Friday, September 23, 2011

The Belgian Longsword Rules - Part II:

At the end of last night's longsword class, and after watching the use of the modified Belgian rules for several months, I came to the conclusion that these rules solve three issues that have long been issues in fencing competition:

First - Does the best fencer emerge as the winner? The format of King and Champion gives great advantages to the King. To beat the King you have to demonstrate conclusively that you can attack and not be hit. The fencer who emerges as King after several rotations through the field of participants is the strongest on the day. A much simpler version of pools and direct elimination ...

Second - What do we do with simultaneous attacks? The King's ability to make an afterstroke eliminates the attractiveness of simultaneous actions. Right of way belongs to the fencer who starts with the advantage of being the strongest, the King.

Third - Are attacks on vital areas more valuable than those on the periphery? Over the years there have been a number of attempts to identify and reward attacks to vital areas. Lancet epee, for example, has such a system. The Belgian rules codify this by awarding the higher hit priority. Although this later leads to the higher arm having the honor and thus the right of way extravagances of the 1800s, in reality it addresses the relative lethality of target areas recognized in the modern martial arts - head and neck hits are potentially fatal, torso less so, and extremities of even less danger.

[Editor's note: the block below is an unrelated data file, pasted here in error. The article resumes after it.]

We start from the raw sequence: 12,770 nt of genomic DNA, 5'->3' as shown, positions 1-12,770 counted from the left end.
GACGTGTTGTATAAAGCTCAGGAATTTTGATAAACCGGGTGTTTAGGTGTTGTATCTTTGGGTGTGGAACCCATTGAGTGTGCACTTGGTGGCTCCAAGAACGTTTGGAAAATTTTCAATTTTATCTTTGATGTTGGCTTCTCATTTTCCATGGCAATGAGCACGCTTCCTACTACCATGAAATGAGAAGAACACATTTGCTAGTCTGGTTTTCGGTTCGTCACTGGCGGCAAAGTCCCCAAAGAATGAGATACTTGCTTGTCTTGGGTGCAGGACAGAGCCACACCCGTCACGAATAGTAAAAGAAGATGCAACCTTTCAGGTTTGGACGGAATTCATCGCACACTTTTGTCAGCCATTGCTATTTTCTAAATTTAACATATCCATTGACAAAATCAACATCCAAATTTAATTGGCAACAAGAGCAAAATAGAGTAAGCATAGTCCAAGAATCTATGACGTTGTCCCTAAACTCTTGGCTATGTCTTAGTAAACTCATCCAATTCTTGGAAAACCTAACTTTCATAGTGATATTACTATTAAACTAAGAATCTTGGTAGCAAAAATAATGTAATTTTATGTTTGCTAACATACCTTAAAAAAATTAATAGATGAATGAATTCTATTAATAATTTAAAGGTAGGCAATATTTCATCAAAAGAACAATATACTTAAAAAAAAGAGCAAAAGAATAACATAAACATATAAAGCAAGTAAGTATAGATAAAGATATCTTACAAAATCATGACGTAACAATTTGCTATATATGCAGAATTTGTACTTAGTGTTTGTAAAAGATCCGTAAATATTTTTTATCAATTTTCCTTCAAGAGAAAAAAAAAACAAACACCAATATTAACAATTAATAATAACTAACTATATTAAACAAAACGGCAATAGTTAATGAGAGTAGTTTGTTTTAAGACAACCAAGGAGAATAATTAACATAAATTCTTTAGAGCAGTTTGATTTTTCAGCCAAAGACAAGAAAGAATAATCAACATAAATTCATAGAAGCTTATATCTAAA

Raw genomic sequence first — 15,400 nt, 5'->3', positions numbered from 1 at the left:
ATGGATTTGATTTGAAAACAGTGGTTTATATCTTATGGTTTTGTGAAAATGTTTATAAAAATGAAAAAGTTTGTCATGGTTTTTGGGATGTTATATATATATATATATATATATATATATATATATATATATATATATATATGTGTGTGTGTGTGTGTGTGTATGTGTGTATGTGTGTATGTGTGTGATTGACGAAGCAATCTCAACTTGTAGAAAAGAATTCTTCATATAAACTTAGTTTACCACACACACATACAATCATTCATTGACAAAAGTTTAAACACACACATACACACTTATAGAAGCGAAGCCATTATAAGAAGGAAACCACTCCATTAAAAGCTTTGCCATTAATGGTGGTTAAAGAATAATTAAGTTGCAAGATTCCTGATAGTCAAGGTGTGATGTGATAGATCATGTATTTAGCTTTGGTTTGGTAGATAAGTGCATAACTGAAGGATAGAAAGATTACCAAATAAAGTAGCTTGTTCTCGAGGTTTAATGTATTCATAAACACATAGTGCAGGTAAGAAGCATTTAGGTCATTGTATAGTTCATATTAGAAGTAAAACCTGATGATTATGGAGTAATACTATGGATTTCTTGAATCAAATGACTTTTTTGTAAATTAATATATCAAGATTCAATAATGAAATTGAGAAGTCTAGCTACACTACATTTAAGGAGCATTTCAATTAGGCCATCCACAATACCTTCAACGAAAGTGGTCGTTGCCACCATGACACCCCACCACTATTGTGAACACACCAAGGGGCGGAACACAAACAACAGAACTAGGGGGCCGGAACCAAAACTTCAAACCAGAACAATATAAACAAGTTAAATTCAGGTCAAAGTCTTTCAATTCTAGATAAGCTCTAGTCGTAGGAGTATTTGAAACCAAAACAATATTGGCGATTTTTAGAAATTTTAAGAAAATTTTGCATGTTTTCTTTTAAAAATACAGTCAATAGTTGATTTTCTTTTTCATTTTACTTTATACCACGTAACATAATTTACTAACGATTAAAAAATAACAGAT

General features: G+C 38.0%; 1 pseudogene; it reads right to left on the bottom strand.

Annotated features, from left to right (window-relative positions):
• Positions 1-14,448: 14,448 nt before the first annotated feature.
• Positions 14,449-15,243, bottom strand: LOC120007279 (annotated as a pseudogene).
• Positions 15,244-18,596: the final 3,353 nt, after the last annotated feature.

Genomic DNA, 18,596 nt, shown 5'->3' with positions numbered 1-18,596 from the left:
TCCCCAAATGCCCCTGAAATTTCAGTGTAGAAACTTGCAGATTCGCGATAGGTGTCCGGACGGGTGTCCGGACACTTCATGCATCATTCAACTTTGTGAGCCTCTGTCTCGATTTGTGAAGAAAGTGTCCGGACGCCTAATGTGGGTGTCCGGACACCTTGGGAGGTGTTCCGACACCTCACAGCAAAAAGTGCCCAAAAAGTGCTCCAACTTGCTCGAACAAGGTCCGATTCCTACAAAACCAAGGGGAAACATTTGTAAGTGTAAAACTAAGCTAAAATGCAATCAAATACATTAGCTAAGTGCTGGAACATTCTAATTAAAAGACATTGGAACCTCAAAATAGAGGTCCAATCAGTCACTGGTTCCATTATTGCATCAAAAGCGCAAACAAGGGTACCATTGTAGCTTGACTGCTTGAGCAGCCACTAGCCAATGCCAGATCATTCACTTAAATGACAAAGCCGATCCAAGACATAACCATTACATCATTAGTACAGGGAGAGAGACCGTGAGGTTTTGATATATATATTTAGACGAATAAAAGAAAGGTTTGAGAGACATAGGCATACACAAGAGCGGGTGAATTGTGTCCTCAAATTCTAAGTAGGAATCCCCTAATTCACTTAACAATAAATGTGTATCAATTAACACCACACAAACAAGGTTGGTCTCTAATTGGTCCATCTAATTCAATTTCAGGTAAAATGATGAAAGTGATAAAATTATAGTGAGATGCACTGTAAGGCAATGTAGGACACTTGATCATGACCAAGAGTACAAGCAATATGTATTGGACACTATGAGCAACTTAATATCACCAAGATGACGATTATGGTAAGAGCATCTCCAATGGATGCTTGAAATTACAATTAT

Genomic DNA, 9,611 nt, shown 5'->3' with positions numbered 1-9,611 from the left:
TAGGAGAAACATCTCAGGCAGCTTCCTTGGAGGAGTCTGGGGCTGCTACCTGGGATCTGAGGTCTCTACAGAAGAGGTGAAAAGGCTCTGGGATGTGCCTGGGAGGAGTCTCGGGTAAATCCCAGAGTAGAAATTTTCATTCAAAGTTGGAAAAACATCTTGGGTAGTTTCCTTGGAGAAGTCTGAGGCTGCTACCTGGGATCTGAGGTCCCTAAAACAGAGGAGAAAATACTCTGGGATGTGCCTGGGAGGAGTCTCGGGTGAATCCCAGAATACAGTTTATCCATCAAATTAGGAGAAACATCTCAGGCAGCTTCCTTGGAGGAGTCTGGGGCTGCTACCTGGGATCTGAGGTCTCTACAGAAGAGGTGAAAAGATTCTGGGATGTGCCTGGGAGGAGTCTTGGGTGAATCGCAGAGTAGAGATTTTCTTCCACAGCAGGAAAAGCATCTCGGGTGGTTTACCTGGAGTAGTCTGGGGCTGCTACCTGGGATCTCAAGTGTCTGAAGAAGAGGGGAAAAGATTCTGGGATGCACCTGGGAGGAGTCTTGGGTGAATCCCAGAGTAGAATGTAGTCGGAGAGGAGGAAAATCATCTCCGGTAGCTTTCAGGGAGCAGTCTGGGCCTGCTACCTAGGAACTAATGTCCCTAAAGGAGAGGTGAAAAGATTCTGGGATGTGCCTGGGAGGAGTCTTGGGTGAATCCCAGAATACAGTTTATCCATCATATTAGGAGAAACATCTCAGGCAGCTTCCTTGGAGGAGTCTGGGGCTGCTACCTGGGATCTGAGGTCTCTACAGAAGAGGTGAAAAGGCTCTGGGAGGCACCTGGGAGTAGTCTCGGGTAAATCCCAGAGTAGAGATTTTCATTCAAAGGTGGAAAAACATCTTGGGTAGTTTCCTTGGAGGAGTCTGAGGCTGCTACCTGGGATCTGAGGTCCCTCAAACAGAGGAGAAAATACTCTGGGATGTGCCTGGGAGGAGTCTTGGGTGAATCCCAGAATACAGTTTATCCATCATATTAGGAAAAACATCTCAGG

Not a bad outcome from a very early set of fencing rules ...

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